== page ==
Pintful: Learn how to find the right beer with your food

jfrank@newsobserver.comDecember 9, 2013 

Pair beer with what is on the dinner plate. By matching the intensity of the beer with the intensity of the food a great alternitive to wine can be served with success. From left, pale ale, cherry Belgian fruit beer, brown ale, cream ale and a dopplebock.


  • What’s on tap Howard Brewing tasting

    5-8 p.m. Thursday, BottleMixx, 8111 Creedmoor Road #153, Raleigh

    Howard Brewing in Lenoir is building a solid reputation. This tasting offers a chance to sip Mistletoe, a robust porter with North Carolina raspberries that is aged in apple brandy oak barrels. Info:

    Home-brewing championship

    5 p.m. Saturday, Raleigh Brewing, 3709 Neil St., Raleigh

    The quarterly home-brew competition hosted by Raleigh Brewing is reaching the championship level, and the public will help pick the winner. Try free samples of the finalists and cast your ballot. Info:

    Big Sip Expo

    2-7 p.m. Saturday at the Greensboro Coliseum Pavilion

    This second annual event showcases an assortment of beverages from beer to espresso. Look for a number of local breweries and distilleries. Tickets range from $25-40. Info:

As a beer enthusiast, a dinner invitation from friends now typically includes a request: Bring a great beer to pair with the meal.

I stress more than I should about these decisions. Like food, beer is viewed from the eye of the beholder. One person can love and another can hate the same beer, just as one competition can give it a gold medal and different one ignore it completely.

But I’m a big believer in the idea that beer pairs better with food than wine – a profane stance in the minds of some chefs. Garrett Oliver, the brewmaster at Brooklyn Brewery, explains it better than I can in the foreword to recently released “The American Craft Beer Cookbook.”

“Craft brewing, like cooking, is an act of expression and creation – the brewer has an idea and then gathers ingredients together to create the beer he or she has dreamed up,” Oliver wrote. “As a result, craft beer can taste like sea air, like bananas, like ginger, like chocolate or coffee, like cherries, like rum, like virtually anything at all. This versatility gives beer vast superiority over other beverages when it comes to compatibility at the table.”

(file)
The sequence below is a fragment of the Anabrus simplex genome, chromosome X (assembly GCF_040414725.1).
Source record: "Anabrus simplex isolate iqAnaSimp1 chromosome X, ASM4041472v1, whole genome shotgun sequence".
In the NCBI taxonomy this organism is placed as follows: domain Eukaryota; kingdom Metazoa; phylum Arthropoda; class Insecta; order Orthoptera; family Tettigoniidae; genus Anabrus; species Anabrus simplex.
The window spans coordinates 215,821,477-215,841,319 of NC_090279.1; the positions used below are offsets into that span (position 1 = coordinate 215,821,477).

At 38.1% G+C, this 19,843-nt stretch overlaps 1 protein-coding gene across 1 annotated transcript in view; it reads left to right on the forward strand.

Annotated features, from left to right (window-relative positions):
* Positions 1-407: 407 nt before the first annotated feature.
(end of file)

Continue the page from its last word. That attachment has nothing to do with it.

John Holl, editor of the Durham-based All About Beer magazine, spent more than two years compiling the new beer-themed cookbook touted by Oliver. It is packed with recipes made and paired with beer, including a few North Carolina shoutouts. (Find one recipe online at the N&O’s food blog,

As the holiday dinner party season begins, I called Holl and a couple of local brewers for advice on beer pairings.

“What I try to do is think about beer in food terms,” Holl begins.

Water has a mineral character, malt can range from biscuit to coffee flavors, hops impart citrus or piney notes and yeast can leave anything from peppery to cotton candy taste. “Then you can find ways of pairing it with a dish,” he explains.

‘Finding flavor bridges’

The first good piece of advice Holl offered: Ask more questions about what’s being served. A steak pairs with well with a roasty stout, but if it has a Gorgonzola sauce, an India pale ale will better cut the strong cheese flavors. “It’s about finding flavor bridges,” Holl says.

It isn’t as black and white as wine pairing (red to darker meats; white to chicken and seafood). “With beer and food, there isn’t one cardinal rule,” adds Harmony Schilling, tsales director at White Street Brewery in Wake Forest.

White Street recently worked with 18 Seaboard in Raleigh for a beer dinner that included a Sea Island red pea cassoulet with hog jowl-braised pheasant, house-cured sausage, crisped pork belly and cornbread croutons. The beer: a Scottish ale with rich, malty flavors to match the intensity of the dish.

The second part of the decision is picking a strategy: complementary or contrarian, or both.

“There’s different ways you can mix and match beer with food depending on what type of food and beer you like,” says Jon Connolly, the brewmaster at Carolina Brewery, the Chapel Hill brew pub that does many beer dinners.

His favorite method is complementary flavors. “So the beer brings out the best of the food, and the food brings out the best of the beer,” he explains.

A sweeter meat like pork or turkey goes well with a malty lager, he says, which has “a little sweetness of its own and not too acidic and not too hoppy.” He added: “Sometimes what can happen if you pair big beers with food is it can dominate the food.”

The traditional rule is the more strongly flavored the food, the bolder the beer. But in the book, Holl shows that opposites attract, too. He paired Front Street Brewery’s Coastal Kolsch, a light-colored lager, with the Wilmington restaurant's rich shrimp and grits. Another common match is a bitter IPA with spicy Mexican food.

The tougher pairing is a holiday party when you don’t know the food. For this, the beer gurus suggest bringing a holiday or winter ale to match the season.

What I’m tasting

After talking to Holl, my wife and I made a rich chili to fight the cold weather, using a homebrewed Oktoberfest in the chili.

We paired it with Lazy Magnolia Brewing’s Southern Pecan Nut Brown Ale, bought on a recent trip to Alabama. The beer’s sweetness juxtaposed the chili’s spice nicely. A darker porter or stout would have worked even better.

Contact John at 919-829-4698 or

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